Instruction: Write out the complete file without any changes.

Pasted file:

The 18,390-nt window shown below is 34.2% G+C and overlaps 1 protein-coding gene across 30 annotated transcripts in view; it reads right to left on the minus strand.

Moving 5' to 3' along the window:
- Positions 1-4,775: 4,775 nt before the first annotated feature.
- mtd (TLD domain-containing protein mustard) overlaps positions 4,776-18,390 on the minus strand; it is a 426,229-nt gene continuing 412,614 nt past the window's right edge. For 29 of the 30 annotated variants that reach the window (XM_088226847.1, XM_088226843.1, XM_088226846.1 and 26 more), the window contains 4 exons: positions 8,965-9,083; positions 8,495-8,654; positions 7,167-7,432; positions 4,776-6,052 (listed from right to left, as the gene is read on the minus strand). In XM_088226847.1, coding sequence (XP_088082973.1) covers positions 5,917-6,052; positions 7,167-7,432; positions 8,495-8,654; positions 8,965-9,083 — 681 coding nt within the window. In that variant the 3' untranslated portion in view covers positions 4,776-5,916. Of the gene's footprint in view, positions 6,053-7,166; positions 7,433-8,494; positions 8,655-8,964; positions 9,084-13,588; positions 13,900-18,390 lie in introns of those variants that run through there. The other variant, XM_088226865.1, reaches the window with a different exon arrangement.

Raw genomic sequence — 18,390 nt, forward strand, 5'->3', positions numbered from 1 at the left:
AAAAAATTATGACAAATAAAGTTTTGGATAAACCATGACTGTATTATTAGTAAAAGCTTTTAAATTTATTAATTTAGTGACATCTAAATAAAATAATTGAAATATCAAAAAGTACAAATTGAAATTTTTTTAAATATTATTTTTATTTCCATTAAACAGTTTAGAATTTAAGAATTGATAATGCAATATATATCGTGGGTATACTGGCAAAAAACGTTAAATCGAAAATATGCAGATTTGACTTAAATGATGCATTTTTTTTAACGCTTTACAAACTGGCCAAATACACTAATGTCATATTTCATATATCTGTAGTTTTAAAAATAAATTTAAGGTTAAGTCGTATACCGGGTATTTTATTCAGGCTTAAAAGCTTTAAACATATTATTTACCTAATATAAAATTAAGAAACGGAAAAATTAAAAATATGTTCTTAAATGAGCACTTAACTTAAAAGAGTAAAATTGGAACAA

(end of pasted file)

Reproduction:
The 18,390-nt window shown below is 34.2% G+C and overlaps 1 protein-coding gene across 30 annotated transcripts in view; it reads right to left on the minus strand.

Moving 5' to 3' along the window:
- Positions 1-4,775: 4,775 nt before the first annotated feature.
- mtd (TLD domain-containing protein mustard) overlaps positions 4,776-18,390 on the minus strand; it is a 426,229-nt gene continuing 412,614 nt past the window's right edge. For 29 of the 30 annotated variants that reach the window (XM_088226847.1, XM_088226843.1, XM_088226846.1 and 26 more), the window contains 4 exons: positions 8,965-9,083; positions 8,495-8,654; positions 7,167-7,432; positions 4,776-6,052 (listed from right to left, as the gene is read on the minus strand). In XM_088226847.1, coding sequence (XP_088082973.1) covers positions 5,917-6,052; positions 7,167-7,432; positions 8,495-8,654; positions 8,965-9,083 — 681 coding nt within the window. In that variant the 3' untranslated portion in view covers positions 4,776-5,916. Of the gene's footprint in view, positions 6,053-7,166; positions 7,433-8,494; positions 8,655-8,964; positions 9,084-13,588; positions 13,900-18,390 lie in introns of those variants that run through there. The other variant, XM_088226865.1, reaches the window with a different exon arrangement.

Raw genomic sequence — 18,390 nt, forward strand, 5'->3', positions numbered from 1 at the left:
AAAAAATTATGACAAATAAAGTTTTGGATAAACCATGACTGTATTATTAGTAAAAGCTTTTAAATTTATTAATTTAGTGACATCTAAATAAAATAATTGAAATATCAAAAAGTACAAATTGAAATTTTTTTAAATATTATTTTTATTTCCATTAAACAGTTTAGAATTTAAGAATTGATAATGCAATATATATCGTGGGTATACTGGCAAAAAACGTTAAATCGAAAATATGCAGATTTGACTTAAATGATGCATTTTTTTTAACGCTTTACAAACTGGCCAAATACACTAATGTCATATTTCATATATCTGTAGTTTTAAAAATAAATTTAAGGTTAAGTCGTATACCGGGTATTTTATTCAGGCTTAAAAGCTTTAAACATATTATTTACCTAATATAAAATTAAGAAACGGAAAAATTAAAAATATGTTCTTAAATGAGCACTTAACTTAAAAGAGTAAAATTGGAACAA